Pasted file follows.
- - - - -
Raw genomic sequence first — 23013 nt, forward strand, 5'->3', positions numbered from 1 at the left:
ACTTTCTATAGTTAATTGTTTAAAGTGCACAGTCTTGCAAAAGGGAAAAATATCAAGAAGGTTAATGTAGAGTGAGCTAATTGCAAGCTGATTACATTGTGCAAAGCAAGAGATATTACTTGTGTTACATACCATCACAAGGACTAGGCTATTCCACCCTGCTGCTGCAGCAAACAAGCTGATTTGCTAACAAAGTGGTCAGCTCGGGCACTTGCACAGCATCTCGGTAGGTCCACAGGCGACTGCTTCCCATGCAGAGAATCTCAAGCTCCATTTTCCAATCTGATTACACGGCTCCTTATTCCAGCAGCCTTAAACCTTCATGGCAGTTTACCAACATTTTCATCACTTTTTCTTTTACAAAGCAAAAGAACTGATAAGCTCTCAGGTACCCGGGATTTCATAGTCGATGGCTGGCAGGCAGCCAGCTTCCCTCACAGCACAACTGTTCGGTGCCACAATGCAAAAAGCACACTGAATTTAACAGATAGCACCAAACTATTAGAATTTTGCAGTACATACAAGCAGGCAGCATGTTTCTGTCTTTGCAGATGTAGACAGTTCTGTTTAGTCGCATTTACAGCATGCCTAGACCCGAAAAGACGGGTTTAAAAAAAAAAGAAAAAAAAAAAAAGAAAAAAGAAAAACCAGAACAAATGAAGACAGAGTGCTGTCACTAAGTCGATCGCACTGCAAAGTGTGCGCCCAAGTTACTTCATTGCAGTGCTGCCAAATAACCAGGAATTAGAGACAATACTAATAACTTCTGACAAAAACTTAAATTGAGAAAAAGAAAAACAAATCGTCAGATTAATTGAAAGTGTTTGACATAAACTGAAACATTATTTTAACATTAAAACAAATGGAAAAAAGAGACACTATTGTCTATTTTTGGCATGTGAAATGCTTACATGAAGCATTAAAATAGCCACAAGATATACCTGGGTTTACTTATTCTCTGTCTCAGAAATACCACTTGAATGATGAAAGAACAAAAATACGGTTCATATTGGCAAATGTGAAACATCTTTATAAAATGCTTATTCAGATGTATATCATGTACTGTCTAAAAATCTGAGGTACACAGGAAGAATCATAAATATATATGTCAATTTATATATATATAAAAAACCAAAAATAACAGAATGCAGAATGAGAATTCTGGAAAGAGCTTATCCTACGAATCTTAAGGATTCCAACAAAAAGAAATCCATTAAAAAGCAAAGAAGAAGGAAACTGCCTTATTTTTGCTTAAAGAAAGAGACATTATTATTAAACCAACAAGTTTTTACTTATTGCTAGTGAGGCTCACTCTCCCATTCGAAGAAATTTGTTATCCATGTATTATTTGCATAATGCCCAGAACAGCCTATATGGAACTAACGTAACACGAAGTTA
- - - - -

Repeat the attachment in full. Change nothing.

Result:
Raw genomic sequence first — 23013 nt, forward strand, 5'->3', positions numbered from 1 at the left:
ACTTTCTATAGTTAATTGTTTAAAGTGCACAGTCTTGCAAAAGGGAAAAATATCAAGAAGGTTAATGTAGAGTGAGCTAATTGCAAGCTGATTACATTGTGCAAAGCAAGAGATATTACTTGTGTTACATACCATCACAAGGACTAGGCTATTCCACCCTGCTGCTGCAGCAAACAAGCTGATTTGCTAACAAAGTGGTCAGCTCGGGCACTTGCACAGCATCTCGGTAGGTCCACAGGCGACTGCTTCCCATGCAGAGAATCTCAAGCTCCATTTTCCAATCTGATTACACGGCTCCTTATTCCAGCAGCCTTAAACCTTCATGGCAGTTTACCAACATTTTCATCACTTTTTCTTTTACAAAGCAAAAGAACTGATAAGCTCTCAGGTACCCGGGATTTCATAGTCGATGGCTGGCAGGCAGCCAGCTTCCCTCACAGCACAACTGTTCGGTGCCACAATGCAAAAAGCACACTGAATTTAACAGATAGCACCAAACTATTAGAATTTTGCAGTACATACAAGCAGGCAGCATGTTTCTGTCTTTGCAGATGTAGACAGTTCTGTTTAGTCGCATTTACAGCATGCCTAGACCCGAAAAGACGGGTTTAAAAAAAAAAGAAAAAAAAAAAAAGAAAAAAGAAAAACCAGAACAAATGAAGACAGAGTGCTGTCACTAAGTCGATCGCACTGCAAAGTGTGCGCCCAAGTTACTTCATTGCAGTGCTGCCAAATAACCAGGAATTAGAGACAATACTAATAACTTCTGACAAAAACTTAAATTGAGAAAAAGAAAAACAAATCGTCAGATTAATTGAAAGTGTTTGACATAAACTGAAACATTATTTTAACATTAAAACAAATGGAAAAAAGAGACACTATTGTCTATTTTTGGCATGTGAAATGCTTACATGAAGCATTAAAATAGCCACAAGATATACCTGGGTTTACTTATTCTCTGTCTCAGAAATACCACTTGAATGATGAAAGAACAAAAATACGGTTCATATTGGCAAATGTGAAACATCTTTATAAAATGCTTATTCAGATGTATATCATGTACTGTCTAAAAATCTGAGGTACACAGGAAGAATCATAAATATATATGTCAATTTATATATATATAAAAAACCAAAAATAACAGAATGCAGAATGAGAATTCTGGAAAGAGCTTATCCTACGAATCTTAAGGATTCCAACAAAAAGAAATCCATTAAAAAGCAAAGAAGAAGGAAACTGCCTTATTTTTGCTTAAAGAAAGAGACATTATTATTAAACCAACAAGTTTTTACTTATTGCTAGTGAGGCTCACTCTCCCATTCGAAGAAATTTGTTATCCATGTATTATTTGCATAATGCCCAGAACAGCCTATATGGAACTAACGTAACACGAAGTTA